The effect of head rotation on efficiency of ventilation and cuff pressure using the PLMA in pediatric patients

Article information

Korean J Anesthesiol. 2011;61(3):220-224
Publication date (electronic) : 2011 September 23
doi :
Department of Anesthesiology and Pain Medicine, School of Medicine, Ewha Womans University, Seoul, Korea.
Corresponding author: Jong In Han, M.D., Ph.D., Department of Anesthesiology and Pain Medicine, School of Medicine, Ewha Womans University, 911, Mok-dong, Yangcheon-gu, Seoul 158-710, Korea. Tel: 82-2-2650-5559, Fax: 82-2-2655-2924,
Received 2011 May 13; Revised 2011 June 29; Accepted 2011 July 12.



This study examined whether changing the head position from neutral to side can affect expiratory tidal volume (TV) and cuff pressure when the appropriate sizes of a Proseal™ Laryngeal Mask Airway (PLMA)-depending on the body weight -are used in pediatric patients during pressure controlled ventilation (PCV).


Seventy-seven children (5-30 kg) were divided into three groups according to their body weight, PLMA#1.5 (group I, n = 24), #2 (group II, n = 26), and #2.5 (group III, n = 27). After anesthesia induction, a PLMA was placed with a cuff-pressure of 60 cmH2O. The TV and existence of leakage at the peak inspiratory pressure (PIP) of 20 cmH2O, and the appropriate PIP for TV 10 ml/kg were examined. Upon head rotation to the left side, the TV, PIP, cuff pressure changes, and the appropriate PIP to achieve a TV 10 ml/kg were evaluated.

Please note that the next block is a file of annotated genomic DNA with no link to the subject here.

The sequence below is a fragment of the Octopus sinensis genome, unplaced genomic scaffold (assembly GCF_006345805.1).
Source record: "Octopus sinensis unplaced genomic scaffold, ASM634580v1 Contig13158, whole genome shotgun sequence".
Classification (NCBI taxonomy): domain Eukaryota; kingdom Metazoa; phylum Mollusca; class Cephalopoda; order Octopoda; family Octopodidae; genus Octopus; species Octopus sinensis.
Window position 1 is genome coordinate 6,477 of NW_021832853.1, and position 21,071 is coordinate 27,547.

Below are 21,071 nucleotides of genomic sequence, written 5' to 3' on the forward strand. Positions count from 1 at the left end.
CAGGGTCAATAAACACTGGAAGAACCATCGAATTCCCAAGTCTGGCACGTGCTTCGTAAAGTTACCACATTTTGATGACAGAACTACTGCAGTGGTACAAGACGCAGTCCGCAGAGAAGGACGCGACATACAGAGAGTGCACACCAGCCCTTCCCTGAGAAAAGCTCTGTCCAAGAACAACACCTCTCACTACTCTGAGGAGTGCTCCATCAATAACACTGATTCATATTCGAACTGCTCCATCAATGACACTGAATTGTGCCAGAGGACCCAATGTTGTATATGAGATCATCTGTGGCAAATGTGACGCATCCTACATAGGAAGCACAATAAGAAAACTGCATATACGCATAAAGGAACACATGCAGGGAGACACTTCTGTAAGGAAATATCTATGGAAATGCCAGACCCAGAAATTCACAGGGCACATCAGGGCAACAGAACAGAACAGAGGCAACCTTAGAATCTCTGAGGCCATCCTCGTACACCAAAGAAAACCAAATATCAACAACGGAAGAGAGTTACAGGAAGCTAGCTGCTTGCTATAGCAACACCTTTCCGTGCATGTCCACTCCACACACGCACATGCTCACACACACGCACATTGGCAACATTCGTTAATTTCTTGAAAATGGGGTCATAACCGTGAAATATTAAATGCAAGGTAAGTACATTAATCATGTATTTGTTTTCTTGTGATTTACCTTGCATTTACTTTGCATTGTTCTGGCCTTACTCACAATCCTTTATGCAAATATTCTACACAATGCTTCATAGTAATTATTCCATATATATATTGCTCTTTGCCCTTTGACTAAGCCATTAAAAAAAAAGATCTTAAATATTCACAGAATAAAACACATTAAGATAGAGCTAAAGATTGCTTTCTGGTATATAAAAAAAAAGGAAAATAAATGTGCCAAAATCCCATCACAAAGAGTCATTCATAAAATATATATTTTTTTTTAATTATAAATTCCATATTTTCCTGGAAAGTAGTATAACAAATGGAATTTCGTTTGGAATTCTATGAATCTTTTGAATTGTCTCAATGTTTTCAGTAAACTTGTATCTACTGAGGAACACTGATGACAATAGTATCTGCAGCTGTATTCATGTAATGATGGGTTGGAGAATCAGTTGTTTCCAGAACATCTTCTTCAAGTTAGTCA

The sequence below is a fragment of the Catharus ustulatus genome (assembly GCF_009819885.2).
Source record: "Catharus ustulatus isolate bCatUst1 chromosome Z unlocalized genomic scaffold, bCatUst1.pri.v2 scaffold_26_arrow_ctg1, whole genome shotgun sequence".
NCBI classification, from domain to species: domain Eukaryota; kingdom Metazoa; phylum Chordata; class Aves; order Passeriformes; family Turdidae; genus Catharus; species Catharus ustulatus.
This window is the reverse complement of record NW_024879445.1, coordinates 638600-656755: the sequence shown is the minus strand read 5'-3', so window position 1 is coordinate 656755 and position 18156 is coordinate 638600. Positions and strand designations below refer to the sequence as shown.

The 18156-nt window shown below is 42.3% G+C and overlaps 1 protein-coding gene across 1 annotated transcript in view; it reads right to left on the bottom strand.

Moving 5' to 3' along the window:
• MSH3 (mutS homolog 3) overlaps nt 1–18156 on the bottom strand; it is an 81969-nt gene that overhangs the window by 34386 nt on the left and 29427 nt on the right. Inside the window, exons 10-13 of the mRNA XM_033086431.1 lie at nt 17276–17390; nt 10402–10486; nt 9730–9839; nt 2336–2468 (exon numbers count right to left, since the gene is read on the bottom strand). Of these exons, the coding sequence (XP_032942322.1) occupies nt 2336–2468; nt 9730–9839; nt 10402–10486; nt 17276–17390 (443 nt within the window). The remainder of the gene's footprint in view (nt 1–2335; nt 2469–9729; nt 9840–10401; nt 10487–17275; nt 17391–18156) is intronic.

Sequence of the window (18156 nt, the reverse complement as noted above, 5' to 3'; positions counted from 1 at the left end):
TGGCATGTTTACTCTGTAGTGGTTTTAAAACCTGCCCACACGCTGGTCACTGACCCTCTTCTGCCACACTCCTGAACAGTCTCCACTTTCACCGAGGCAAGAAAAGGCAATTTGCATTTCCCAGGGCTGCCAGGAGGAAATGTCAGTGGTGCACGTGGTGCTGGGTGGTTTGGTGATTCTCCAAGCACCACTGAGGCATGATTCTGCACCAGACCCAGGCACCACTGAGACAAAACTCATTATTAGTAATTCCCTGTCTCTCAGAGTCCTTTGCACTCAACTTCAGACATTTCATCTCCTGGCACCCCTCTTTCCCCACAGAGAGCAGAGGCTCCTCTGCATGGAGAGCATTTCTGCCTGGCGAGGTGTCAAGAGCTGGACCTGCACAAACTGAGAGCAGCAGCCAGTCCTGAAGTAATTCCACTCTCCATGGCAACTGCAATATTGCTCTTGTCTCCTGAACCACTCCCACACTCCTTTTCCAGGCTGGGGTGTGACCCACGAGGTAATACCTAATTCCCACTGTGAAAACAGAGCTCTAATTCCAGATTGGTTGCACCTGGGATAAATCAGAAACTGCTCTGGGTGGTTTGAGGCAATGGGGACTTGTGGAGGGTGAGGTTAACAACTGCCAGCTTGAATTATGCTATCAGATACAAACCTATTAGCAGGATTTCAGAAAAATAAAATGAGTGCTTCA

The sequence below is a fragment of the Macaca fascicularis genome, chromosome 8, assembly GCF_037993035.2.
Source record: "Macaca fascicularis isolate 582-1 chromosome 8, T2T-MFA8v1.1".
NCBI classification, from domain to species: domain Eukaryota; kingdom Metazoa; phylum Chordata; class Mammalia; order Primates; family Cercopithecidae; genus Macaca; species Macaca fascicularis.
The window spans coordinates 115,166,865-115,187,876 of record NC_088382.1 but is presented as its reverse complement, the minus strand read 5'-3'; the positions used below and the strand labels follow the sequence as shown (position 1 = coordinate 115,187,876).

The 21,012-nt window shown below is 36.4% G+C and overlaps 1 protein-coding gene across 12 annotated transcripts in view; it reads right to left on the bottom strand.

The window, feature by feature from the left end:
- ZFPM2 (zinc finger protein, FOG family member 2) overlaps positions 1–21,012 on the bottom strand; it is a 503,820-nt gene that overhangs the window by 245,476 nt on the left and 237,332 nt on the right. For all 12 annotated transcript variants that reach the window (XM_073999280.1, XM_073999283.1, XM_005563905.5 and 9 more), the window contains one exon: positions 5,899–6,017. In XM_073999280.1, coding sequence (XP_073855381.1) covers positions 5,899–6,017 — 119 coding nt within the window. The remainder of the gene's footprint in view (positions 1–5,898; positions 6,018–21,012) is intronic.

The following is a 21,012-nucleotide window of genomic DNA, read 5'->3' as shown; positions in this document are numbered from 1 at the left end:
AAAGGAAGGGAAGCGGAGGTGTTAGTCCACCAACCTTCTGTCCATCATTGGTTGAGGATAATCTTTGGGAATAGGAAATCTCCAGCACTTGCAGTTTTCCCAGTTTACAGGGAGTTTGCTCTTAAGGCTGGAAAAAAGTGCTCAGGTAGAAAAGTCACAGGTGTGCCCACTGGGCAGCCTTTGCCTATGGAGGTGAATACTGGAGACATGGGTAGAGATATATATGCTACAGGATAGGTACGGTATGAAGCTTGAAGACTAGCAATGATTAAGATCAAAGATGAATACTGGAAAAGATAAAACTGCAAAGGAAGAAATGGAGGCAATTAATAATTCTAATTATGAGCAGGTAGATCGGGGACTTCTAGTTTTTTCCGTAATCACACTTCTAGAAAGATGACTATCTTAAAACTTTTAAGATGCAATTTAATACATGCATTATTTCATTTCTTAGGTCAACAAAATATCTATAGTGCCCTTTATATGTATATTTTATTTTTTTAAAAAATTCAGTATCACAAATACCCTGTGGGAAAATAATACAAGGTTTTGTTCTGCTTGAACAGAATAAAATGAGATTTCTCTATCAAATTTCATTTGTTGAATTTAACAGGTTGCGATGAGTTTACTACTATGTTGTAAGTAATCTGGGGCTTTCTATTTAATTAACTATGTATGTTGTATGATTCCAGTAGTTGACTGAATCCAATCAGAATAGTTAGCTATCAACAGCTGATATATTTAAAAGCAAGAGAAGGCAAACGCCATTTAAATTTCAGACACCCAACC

Head rotation of 45 degrees to the left side during PCV caused a significant increase in cuff pressure and a decrease in TV, and there was no definite leakage. Changes in PIP and TV were similar in the three groups. The cuff pressure increased but there was no significant difference between the three groups.


Although cuff pressure and TV of the PLMA were changed significantly after turning the head from the neutral position to the side, a re-adjustment of the cuff pressure and PIP to maintain a TV of 10 ml/kg can make the placed PLMA useful and successful in pediatric patients under general anesthesia.